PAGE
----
Millions of older adults fall prey to financial scams each year. Financial abuse currently effects about 20% of Americans age 65 or older and costs them approximately $3 billion per year. In fact, it has become so widespread that The Wall Street Journal has called it an “epidemic” (“Fraudsters Try More Tricks on Elderly”, December 24, 2013). Some of the more common scams include:
1. The grandparent scam. A con artist telephones a loved one pretending to be a grandchild in the midst of a crisis, such as being jailed or kidnapped. The “grandchild” of course, needs money to be immediately wired and makes grandma promise not to tell anyone.
2. The telemarketer scam. Scammers posing as telemarketers ask for donations to civic causes like a fake wounded veteran charity.
3. The government agency scam. Imposters claiming to be employees of a government agency such as the Social Security Administration or the IRS, claim to require immediate payment to receive additional money or avoid fines.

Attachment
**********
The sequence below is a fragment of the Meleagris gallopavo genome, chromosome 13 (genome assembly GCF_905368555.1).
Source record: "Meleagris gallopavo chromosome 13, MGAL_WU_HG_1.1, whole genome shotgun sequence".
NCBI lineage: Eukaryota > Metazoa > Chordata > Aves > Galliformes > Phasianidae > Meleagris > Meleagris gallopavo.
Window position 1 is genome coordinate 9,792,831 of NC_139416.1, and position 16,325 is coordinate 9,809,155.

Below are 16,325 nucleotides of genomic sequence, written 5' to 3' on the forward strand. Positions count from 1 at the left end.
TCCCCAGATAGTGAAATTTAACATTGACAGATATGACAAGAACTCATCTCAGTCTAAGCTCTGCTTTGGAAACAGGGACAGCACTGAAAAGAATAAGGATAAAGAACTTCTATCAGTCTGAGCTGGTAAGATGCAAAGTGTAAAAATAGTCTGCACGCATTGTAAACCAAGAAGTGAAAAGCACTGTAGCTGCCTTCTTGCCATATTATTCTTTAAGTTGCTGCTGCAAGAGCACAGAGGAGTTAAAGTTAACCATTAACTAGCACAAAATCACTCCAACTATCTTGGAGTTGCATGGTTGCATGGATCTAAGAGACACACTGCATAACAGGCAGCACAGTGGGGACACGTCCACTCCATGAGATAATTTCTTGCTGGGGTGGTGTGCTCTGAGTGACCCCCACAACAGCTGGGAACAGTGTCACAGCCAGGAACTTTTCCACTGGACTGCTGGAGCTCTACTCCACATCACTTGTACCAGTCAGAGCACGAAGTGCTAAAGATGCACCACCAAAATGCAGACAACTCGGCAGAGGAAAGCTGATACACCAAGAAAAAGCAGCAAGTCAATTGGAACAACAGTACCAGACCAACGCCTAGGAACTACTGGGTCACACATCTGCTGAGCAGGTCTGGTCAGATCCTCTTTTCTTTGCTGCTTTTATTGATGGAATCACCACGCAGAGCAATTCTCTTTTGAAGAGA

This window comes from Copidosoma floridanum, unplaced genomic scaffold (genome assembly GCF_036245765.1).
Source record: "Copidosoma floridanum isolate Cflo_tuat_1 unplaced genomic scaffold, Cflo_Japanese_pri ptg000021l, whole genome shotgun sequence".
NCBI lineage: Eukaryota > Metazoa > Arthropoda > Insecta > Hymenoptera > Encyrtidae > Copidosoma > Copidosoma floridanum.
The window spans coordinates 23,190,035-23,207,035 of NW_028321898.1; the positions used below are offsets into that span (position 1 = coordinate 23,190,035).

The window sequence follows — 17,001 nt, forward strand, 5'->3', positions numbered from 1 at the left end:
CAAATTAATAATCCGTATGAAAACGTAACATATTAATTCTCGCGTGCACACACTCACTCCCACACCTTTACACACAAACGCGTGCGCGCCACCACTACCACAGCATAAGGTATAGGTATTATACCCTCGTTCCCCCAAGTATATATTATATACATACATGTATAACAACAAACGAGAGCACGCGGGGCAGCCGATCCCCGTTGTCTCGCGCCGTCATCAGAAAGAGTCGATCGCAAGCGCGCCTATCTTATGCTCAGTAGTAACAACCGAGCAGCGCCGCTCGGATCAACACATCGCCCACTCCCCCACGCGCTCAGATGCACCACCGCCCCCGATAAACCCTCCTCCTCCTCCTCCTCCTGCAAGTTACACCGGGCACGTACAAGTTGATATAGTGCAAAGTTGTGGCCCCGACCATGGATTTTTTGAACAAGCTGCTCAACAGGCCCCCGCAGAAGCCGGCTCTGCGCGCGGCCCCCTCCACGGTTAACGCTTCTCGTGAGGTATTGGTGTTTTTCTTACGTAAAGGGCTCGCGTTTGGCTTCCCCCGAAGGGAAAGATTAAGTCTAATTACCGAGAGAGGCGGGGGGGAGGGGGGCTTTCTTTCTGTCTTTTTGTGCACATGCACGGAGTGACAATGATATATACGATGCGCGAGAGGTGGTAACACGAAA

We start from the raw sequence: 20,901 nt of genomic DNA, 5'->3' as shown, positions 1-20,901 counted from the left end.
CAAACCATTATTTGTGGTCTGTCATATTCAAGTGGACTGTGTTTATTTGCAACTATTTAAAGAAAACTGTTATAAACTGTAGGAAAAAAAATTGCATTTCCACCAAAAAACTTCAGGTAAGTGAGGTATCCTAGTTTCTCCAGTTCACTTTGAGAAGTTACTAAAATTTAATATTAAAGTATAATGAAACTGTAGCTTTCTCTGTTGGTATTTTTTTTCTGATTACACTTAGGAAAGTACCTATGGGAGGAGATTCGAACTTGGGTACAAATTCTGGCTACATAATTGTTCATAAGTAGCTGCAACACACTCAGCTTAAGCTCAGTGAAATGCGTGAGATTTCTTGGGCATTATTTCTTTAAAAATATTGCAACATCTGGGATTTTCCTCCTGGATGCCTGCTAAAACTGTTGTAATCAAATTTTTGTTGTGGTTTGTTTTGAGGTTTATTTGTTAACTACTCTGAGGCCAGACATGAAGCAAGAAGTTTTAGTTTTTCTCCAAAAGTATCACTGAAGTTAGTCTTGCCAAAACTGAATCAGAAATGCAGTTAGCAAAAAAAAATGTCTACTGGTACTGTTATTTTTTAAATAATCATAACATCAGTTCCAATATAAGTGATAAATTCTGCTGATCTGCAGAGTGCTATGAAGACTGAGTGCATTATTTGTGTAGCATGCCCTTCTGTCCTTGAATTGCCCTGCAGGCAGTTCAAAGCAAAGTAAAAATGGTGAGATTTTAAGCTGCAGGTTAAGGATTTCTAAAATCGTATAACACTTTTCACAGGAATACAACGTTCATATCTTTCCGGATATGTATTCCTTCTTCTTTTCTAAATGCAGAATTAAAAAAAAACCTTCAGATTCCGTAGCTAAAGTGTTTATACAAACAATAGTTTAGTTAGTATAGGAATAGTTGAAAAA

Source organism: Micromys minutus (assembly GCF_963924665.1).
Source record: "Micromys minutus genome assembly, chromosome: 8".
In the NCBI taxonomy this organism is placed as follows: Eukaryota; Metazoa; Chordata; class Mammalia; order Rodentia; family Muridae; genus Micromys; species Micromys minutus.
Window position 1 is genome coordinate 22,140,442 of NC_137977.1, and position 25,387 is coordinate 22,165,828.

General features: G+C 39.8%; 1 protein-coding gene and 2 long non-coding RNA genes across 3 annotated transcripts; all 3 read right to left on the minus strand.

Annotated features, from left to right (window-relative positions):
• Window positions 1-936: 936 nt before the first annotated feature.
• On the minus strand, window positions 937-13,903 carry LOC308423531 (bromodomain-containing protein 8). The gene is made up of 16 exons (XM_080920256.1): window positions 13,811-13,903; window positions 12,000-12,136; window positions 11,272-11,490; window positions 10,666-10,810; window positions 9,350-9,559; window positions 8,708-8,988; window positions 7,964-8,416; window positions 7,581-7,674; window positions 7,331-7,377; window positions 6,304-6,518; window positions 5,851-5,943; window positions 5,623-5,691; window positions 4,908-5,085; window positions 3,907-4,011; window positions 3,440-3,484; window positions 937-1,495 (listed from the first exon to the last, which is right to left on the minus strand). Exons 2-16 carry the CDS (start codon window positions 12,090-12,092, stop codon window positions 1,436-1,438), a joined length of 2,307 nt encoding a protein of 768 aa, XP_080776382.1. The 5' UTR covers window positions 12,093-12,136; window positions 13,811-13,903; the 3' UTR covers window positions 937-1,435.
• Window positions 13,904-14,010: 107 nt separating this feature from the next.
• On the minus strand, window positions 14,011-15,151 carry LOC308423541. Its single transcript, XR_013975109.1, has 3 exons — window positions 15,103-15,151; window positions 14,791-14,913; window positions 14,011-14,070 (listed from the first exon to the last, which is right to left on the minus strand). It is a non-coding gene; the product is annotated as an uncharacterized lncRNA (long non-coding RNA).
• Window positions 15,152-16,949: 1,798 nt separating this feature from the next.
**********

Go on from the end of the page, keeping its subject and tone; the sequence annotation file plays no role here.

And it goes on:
4. The sweepstakes scam. Scammers claiming to represent a well known company, inform their targets they have won a sweepstakes and must pay a small “fee” to receive their winnings.
Because the elderly tend to be more trusting, they are much more vulnerable to such scams. Women over age 80 who live alone are especially at risk. Simply warning your loved one about such scams however, may not be enough. Due to the prevalence of such scam artists and their effectiveness, you may also want to consider the following:
1. Keep alert for warning signs. Watch out for unusual mail, telephone calls or odd behavior.
2. Set up on-line access to your loved one’s accounts. Look for unusual charges each month.
3. Unlist your loved one’s phone number. This will make it more difficult for scammers to get it.
4. Opt-out of mailing lists with credit vendors. If such mail subsequently arrives, you will then expect that it is likely from a scammer.
5. Periodically check your loved one’s credit report. This will help protect against fraudulent accounts being opened in their name.